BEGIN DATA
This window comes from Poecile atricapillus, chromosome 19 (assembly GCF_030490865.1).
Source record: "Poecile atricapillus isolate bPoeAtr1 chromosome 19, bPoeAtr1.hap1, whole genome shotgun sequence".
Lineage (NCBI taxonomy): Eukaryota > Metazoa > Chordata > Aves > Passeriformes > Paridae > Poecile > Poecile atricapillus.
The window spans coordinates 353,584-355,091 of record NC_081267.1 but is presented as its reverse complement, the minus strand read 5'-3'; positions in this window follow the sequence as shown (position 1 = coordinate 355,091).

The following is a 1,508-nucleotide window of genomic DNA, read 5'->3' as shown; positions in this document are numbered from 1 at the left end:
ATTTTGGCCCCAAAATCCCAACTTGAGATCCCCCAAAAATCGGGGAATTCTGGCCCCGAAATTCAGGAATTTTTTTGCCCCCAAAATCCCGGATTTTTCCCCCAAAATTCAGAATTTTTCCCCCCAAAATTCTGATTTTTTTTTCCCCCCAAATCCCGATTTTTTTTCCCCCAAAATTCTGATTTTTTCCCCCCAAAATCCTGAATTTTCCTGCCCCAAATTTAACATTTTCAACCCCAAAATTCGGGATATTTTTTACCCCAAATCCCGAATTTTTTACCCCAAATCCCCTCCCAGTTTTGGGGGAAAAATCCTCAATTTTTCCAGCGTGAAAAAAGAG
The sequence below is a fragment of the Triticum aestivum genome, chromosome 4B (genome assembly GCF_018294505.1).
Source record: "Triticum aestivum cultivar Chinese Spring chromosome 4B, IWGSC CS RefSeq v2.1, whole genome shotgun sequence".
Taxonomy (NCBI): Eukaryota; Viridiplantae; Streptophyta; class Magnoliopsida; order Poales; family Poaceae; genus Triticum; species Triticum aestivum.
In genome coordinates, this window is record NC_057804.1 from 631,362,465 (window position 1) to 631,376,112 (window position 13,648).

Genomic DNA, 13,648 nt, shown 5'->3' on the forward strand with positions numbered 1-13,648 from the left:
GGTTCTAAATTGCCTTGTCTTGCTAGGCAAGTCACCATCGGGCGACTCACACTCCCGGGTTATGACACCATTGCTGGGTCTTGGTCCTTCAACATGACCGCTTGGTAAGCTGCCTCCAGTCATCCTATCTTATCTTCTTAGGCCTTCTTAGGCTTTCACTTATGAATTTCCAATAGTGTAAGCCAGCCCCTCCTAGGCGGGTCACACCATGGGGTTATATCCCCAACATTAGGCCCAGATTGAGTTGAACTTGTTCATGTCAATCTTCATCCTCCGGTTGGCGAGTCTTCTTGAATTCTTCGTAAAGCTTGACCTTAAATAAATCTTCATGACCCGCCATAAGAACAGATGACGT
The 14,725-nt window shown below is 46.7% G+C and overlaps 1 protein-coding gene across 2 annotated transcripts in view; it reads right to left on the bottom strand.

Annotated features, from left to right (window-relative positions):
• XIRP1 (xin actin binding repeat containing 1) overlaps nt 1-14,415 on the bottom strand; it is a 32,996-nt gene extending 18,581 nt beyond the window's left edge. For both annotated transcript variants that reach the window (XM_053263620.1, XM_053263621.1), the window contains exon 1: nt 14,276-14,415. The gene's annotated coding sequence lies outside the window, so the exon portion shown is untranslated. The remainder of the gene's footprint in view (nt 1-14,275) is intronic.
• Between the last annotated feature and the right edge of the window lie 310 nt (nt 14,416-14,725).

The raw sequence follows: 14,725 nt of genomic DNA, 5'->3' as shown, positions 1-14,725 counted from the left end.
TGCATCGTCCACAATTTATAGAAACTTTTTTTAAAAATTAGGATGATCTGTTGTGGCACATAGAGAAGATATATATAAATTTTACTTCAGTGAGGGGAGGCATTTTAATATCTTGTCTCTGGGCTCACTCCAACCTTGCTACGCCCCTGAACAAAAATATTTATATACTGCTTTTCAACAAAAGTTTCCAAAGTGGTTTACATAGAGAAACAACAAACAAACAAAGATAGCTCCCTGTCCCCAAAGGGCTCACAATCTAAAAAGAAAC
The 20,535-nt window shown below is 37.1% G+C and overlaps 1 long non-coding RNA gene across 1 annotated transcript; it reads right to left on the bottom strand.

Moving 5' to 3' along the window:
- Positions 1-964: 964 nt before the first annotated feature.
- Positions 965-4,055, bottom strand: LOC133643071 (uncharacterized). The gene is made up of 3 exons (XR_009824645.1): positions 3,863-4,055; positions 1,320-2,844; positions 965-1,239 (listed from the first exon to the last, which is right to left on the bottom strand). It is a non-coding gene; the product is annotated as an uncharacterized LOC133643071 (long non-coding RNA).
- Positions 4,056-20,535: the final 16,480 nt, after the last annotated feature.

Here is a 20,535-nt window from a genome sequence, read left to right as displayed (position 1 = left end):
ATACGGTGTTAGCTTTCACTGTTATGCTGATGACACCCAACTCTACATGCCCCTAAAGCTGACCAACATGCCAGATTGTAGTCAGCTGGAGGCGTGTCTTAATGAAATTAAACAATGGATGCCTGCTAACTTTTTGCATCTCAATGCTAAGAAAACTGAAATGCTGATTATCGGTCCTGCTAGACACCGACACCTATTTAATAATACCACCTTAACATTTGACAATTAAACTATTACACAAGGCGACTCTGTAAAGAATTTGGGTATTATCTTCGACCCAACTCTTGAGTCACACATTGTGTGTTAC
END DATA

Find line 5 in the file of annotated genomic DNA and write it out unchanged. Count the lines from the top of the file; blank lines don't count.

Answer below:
The following is a 1,508-nucleotide window of genomic DNA, read 5'->3' as shown; positions in this document are numbered from 1 at the left end: